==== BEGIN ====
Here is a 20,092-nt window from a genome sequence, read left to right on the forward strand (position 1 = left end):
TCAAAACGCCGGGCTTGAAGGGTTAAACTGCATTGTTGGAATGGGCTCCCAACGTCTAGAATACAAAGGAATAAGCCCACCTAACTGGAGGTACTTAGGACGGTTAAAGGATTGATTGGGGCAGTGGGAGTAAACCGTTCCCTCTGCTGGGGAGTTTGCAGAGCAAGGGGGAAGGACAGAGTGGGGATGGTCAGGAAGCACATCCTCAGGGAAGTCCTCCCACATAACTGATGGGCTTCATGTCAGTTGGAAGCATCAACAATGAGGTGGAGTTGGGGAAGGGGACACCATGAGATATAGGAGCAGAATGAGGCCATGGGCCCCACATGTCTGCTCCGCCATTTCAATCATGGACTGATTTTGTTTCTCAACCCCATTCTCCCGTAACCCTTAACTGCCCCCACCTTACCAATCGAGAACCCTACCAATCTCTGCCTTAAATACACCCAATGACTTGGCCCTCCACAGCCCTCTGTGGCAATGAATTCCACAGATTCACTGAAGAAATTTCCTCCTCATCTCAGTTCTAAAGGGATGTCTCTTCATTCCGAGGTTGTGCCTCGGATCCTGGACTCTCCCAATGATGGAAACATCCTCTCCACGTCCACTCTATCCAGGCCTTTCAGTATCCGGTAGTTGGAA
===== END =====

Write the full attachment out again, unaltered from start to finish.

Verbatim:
Here is a 20,092-nt window from a genome sequence, read left to right on the forward strand (position 1 = left end):
TCAAAACGCCGGGCTTGAAGGGTTAAACTGCATTGTTGGAATGGGCTCCCAACGTCTAGAATACAAAGGAATAAGCCCACCTAACTGGAGGTACTTAGGACGGTTAAAGGATTGATTGGGGCAGTGGGAGTAAACCGTTCCCTCTGCTGGGGAGTTTGCAGAGCAAGGGGGAAGGACAGAGTGGGGATGGTCAGGAAGCACATCCTCAGGGAAGTCCTCCCACATAACTGATGGGCTTCATGTCAGTTGGAAGCATCAACAATGAGGTGGAGTTGGGGAAGGGGACACCATGAGATATAGGAGCAGAATGAGGCCATGGGCCCCACATGTCTGCTCCGCCATTTCAATCATGGACTGATTTTGTTTCTCAACCCCATTCTCCCGTAACCCTTAACTGCCCCCACCTTACCAATCGAGAACCCTACCAATCTCTGCCTTAAATACACCCAATGACTTGGCCCTCCACAGCCCTCTGTGGCAATGAATTCCACAGATTCACTGAAGAAATTTCCTCCTCATCTCAGTTCTAAAGGGATGTCTCTTCATTCCGAGGTTGTGCCTCGGATCCTGGACTCTCCCAATGATGGAAACATCCTCTCCACGTCCACTCTATCCAGGCCTTTCAGTATCCGGTAGTTGGAA